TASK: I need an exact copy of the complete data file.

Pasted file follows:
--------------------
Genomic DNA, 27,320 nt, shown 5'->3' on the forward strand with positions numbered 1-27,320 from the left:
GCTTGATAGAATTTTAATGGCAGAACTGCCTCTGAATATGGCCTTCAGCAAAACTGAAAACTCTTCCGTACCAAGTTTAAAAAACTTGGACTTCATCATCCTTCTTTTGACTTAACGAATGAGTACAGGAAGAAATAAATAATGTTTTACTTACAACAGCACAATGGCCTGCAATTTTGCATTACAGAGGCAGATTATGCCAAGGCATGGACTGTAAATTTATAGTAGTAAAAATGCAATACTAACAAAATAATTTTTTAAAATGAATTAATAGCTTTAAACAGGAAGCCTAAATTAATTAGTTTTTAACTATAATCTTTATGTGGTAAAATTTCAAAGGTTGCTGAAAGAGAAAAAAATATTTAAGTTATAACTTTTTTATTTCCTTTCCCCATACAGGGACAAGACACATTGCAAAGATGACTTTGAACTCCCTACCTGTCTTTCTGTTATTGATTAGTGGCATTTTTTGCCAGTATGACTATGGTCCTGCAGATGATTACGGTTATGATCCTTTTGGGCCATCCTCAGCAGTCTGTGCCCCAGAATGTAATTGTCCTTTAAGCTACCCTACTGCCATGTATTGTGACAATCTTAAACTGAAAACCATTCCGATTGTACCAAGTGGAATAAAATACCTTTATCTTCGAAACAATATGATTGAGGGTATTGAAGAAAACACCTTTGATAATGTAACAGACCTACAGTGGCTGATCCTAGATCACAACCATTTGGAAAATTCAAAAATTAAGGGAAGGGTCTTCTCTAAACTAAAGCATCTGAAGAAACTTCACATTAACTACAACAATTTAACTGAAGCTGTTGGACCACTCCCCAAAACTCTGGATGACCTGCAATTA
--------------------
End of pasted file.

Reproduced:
Genomic DNA, 27,320 nt, shown 5'->3' on the forward strand with positions numbered 1-27,320 from the left:
GCTTGATAGAATTTTAATGGCAGAACTGCCTCTGAATATGGCCTTCAGCAAAACTGAAAACTCTTCCGTACCAAGTTTAAAAAACTTGGACTTCATCATCCTTCTTTTGACTTAACGAATGAGTACAGGAAGAAATAAATAATGTTTTACTTACAACAGCACAATGGCCTGCAATTTTGCATTACAGAGGCAGATTATGCCAAGGCATGGACTGTAAATTTATAGTAGTAAAAATGCAATACTAACAAAATAATTTTTTAAAATGAATTAATAGCTTTAAACAGGAAGCCTAAATTAATTAGTTTTTAACTATAATCTTTATGTGGTAAAATTTCAAAGGTTGCTGAAAGAGAAAAAAATATTTAAGTTATAACTTTTTTATTTCCTTTCCCCATACAGGGACAAGACACATTGCAAAGATGACTTTGAACTCCCTACCTGTCTTTCTGTTATTGATTAGTGGCATTTTTTGCCAGTATGACTATGGTCCTGCAGATGATTACGGTTATGATCCTTTTGGGCCATCCTCAGCAGTCTGTGCCCCAGAATGTAATTGTCCTTTAAGCTACCCTACTGCCATGTATTGTGACAATCTTAAACTGAAAACCATTCCGATTGTACCAAGTGGAATAAAATACCTTTATCTTCGAAACAATATGATTGAGGGTATTGAAGAAAACACCTTTGATAATGTAACAGACCTACAGTGGCTGATCCTAGATCACAACCATTTGGAAAATTCAAAAATTAAGGGAAGGGTCTTCTCTAAACTAAAGCATCTGAAGAAACTTCACATTAACTACAACAATTTAACTGAAGCTGTTGGACCACTCCCCAAAACTCTGGATGACCTGCAATTA